The valuation gap between state-controlled firms and private companies is still too wide given the blurry line between the two sectors, according to Smith.
Tencent tumbled as much as 6.8 percent on March 14 as China’s central bank blocked the company’s plans to offer virtual credit cards. At BYD Co., the electric vehicle-maker that’s backed by billionaire investor Warren Buffett, state rebates comprised more than 180 percent of the company’s total pretax income in 2012, according to CLSA Asia-Pacific Markets.
“A lot of times, the companies are purportedly private,” Smith said. “But when you take a closer look at them, the state influence is very high.”
There are already signs equity investors are cooling toward private companies as valuations rise and the government enacts reforms to loosen its grip on major industries.
The MSCI China Information Technology Index has fallen 6.6 percent from its March 6 record through yesterday as Tencent’s earnings missed analyst estimates, while the CSI 300’s technology gauge slid to its lowest level in seven months last week. The Chinext Index of Chinese small-company shares has dropped 10 percent from its all-time high on Feb. 17.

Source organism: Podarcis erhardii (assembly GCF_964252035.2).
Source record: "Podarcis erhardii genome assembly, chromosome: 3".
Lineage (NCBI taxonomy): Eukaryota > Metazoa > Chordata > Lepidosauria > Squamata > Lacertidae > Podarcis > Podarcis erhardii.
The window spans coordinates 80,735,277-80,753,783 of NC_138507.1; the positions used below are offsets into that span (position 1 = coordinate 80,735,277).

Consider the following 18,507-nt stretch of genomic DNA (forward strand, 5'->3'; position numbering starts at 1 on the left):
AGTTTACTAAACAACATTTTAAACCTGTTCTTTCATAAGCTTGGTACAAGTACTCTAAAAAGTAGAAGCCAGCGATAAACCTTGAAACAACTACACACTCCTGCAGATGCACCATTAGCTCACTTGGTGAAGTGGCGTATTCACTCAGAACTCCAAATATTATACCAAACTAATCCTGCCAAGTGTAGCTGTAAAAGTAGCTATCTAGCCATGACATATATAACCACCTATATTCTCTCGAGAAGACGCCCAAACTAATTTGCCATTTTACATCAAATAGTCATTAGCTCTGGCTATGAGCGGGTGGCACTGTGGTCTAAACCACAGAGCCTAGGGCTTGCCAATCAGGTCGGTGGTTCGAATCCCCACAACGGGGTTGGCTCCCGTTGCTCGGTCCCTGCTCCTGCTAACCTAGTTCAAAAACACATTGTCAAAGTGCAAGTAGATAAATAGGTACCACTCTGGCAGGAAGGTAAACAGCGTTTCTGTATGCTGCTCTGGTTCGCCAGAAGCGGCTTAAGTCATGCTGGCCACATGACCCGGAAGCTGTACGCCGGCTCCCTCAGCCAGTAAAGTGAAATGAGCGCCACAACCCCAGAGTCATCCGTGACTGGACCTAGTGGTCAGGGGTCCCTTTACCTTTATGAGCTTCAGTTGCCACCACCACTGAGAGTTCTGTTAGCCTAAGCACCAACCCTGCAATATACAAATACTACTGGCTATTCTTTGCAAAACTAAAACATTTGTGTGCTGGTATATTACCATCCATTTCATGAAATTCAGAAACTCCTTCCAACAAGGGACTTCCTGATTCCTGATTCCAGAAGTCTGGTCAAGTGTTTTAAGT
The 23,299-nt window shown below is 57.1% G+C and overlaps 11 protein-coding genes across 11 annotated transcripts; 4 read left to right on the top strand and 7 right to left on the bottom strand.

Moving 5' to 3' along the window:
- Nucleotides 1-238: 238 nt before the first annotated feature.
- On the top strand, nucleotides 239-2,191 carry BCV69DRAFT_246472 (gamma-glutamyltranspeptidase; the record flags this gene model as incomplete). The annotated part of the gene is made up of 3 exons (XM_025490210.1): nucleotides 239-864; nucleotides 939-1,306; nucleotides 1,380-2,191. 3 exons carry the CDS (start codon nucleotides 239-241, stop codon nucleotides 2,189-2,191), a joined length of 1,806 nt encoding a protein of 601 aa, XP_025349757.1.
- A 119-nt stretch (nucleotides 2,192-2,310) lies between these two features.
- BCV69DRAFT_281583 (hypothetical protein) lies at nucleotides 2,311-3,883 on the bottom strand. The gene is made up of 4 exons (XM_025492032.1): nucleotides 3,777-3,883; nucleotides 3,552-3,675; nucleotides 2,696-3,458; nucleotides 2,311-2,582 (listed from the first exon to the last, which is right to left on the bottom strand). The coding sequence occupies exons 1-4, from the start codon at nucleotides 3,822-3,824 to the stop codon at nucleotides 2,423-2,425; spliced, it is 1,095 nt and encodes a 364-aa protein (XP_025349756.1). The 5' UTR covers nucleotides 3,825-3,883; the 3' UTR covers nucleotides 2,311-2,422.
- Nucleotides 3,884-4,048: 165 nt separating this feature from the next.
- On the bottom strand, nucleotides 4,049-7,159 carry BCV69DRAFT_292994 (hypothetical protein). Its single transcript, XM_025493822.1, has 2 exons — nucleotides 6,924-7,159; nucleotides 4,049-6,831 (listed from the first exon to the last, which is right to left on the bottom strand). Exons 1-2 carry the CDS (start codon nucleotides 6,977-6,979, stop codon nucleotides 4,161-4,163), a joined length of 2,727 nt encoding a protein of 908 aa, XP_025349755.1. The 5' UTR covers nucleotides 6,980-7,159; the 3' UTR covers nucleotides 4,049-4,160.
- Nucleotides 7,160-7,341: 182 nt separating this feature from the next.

PetroChina has gained 13 percent through yesterday since reaching an almost five-year low in February as Chairman Zhou Jiping said the company may allow private investment in areas including pipelines and gas exploration. State-controlled China Petroleum & Chemical Corp., the refiner known as Sinopec, has surged 14 percent since announcing its intention to sell part of its oil-retail unit on Feb. 19.
The Communist Party unveiled plans in November for the biggest expansion of economic freedoms since at least the 1990s, including more private investment in state businesses, as it seeks more sustainable sources of economic growth.
Investors should acquire shares in industries such as building materials, steel and finance, while reducing holdings of small to medium-sized companies with high valuations, according to China International Capital Corp.
“Sectors representing the ‘old economy’ have extremely low valuations, whereas ‘new economy’ sectors have stretched valuations and are heavily held by institutional investors,” analysts Hanfeng Wang, Qiusuo Li and Yutong Hou wrote in a note dated yesterday.